Thursday, 30 April 2015

Two Groups in Two Ways


Goat Willow (Salix caprea), Eustoma, Spirea.
Kabuwake freestyle.

Did you ever notice that branches of Goat Willow can have a quite strong colour? I was so surprised by the shiny yellow and red branches coming up from the base of an old tree, that had been taken down. The shape of these young branches varies from straight to slightly bent and elegantly curved.

I used these branches together with some other spring materials to illustrate the difference between the basic style Variation no. 5 and Free style kabuwake. The word kabuwake, meaning 'separated groups', is used for Variation no. 5 as well. In both styles the materials are divided into to distinct groups. These kind of arrangements build on the traditions from very old Rikka arrangements, that were splitt in the middle with two shin (main) lines, or just two groups allowing water two flow in between them as a fish path.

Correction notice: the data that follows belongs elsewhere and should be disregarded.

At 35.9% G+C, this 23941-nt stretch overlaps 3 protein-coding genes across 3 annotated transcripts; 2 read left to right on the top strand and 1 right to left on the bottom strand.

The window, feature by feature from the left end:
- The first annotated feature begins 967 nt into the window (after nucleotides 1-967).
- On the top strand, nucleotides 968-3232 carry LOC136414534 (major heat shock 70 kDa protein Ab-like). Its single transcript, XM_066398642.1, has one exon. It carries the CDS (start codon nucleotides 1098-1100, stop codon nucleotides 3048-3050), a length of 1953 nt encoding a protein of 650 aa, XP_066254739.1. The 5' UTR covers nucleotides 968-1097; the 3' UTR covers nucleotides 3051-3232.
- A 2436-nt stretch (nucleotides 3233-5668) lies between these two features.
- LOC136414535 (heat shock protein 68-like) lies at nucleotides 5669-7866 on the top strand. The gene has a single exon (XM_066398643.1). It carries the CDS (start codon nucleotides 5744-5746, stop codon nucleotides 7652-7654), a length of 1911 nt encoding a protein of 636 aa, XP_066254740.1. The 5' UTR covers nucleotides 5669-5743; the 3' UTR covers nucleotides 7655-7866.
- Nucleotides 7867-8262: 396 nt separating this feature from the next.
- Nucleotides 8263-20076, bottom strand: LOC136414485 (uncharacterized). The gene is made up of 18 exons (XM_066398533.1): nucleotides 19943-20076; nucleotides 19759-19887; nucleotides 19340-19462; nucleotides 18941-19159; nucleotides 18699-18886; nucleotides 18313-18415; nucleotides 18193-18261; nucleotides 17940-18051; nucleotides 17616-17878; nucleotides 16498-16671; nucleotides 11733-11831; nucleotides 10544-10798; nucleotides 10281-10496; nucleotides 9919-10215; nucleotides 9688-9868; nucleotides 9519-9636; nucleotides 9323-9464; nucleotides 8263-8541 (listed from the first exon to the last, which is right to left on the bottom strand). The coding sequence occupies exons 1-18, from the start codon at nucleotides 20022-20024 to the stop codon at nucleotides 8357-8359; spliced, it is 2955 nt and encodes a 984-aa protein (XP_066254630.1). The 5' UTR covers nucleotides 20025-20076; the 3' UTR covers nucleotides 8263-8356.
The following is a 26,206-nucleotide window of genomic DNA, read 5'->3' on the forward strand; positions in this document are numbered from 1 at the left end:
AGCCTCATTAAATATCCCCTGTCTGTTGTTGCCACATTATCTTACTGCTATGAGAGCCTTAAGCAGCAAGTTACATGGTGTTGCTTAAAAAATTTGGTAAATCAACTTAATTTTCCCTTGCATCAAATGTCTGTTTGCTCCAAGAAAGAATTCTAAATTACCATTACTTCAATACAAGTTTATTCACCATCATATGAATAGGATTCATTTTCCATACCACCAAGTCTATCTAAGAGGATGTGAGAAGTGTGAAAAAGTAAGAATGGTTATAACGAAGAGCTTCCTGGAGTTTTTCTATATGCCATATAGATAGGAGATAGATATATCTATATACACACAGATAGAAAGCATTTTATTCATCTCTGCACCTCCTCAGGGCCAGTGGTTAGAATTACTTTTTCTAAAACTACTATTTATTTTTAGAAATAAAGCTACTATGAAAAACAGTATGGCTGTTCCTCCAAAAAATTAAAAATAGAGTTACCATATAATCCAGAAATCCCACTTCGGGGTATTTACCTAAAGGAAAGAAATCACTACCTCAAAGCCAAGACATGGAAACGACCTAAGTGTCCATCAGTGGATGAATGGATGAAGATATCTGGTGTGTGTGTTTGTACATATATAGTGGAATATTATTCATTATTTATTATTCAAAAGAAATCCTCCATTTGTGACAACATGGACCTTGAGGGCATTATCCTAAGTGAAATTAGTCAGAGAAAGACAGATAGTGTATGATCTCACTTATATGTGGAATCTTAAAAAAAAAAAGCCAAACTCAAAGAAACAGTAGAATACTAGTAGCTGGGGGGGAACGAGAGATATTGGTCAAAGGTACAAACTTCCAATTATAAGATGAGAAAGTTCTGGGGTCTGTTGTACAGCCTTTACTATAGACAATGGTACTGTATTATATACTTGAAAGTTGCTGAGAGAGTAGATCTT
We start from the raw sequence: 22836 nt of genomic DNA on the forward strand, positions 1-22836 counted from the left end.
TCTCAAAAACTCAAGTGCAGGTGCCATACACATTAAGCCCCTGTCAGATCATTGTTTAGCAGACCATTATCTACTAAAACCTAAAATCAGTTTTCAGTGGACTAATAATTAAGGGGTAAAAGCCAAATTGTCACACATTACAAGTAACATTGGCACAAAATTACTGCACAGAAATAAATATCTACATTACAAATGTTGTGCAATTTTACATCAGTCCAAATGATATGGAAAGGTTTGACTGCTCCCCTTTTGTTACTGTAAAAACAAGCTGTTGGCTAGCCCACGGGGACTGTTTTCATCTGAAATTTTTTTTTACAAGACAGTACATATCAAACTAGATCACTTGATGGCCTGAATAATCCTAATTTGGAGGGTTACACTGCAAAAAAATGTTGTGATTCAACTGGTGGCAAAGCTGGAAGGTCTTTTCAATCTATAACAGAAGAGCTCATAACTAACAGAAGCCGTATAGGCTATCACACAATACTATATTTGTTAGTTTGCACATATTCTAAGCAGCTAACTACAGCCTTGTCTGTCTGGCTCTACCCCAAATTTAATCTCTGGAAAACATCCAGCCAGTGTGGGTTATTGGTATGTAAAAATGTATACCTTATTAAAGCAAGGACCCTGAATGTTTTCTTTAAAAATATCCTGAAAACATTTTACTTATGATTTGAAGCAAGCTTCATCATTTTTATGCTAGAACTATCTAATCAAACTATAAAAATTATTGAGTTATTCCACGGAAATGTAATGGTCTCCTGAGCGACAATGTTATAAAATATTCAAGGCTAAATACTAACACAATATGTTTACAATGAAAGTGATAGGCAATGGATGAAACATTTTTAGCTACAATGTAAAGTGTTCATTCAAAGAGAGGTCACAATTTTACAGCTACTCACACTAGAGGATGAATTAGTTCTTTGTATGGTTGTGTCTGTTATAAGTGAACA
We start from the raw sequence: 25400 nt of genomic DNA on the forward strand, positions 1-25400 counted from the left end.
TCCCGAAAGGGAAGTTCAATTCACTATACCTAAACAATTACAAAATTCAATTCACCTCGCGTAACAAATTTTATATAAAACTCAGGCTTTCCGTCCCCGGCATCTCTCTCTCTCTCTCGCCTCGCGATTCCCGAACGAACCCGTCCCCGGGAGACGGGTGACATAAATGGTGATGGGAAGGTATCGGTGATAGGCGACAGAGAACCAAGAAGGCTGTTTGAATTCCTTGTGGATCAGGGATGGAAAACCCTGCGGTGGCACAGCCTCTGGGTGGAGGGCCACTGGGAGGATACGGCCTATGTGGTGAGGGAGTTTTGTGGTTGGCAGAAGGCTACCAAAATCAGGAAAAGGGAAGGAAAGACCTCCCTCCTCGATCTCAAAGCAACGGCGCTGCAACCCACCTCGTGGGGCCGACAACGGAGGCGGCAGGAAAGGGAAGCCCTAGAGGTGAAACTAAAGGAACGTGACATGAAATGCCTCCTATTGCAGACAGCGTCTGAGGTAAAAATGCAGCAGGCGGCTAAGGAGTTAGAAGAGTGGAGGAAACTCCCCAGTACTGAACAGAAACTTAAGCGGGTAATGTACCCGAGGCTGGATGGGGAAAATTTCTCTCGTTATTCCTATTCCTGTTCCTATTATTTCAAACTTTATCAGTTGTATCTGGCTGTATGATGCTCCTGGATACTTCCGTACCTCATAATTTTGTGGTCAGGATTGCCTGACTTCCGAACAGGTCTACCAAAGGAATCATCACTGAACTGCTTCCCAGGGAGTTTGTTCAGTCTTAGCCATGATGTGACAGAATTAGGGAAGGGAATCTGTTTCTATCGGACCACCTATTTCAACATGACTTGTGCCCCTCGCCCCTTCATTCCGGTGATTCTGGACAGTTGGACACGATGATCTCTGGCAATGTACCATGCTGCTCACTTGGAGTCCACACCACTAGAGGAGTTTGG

Variation no. 5 moribana kabuwake is a basic style with fixed rules for the lengths and placements of the branches. The two groups represents an arrangement that have been taken apart and divided into two parts, that are incomplete without each other. The open water surface between the two groups is the most important feature of this arrangement. The kabuwake freestyle is a freestyle arrangement that has been developed from Variation no. 5. The expression is freer and the arrangement more vertical. The open space on the water surface continues up between the branches, and creates a powerful open space full of energy.

Goat Willow (Salix caprea), Eustoma, Spirea.
Variation no. 5, moribana.

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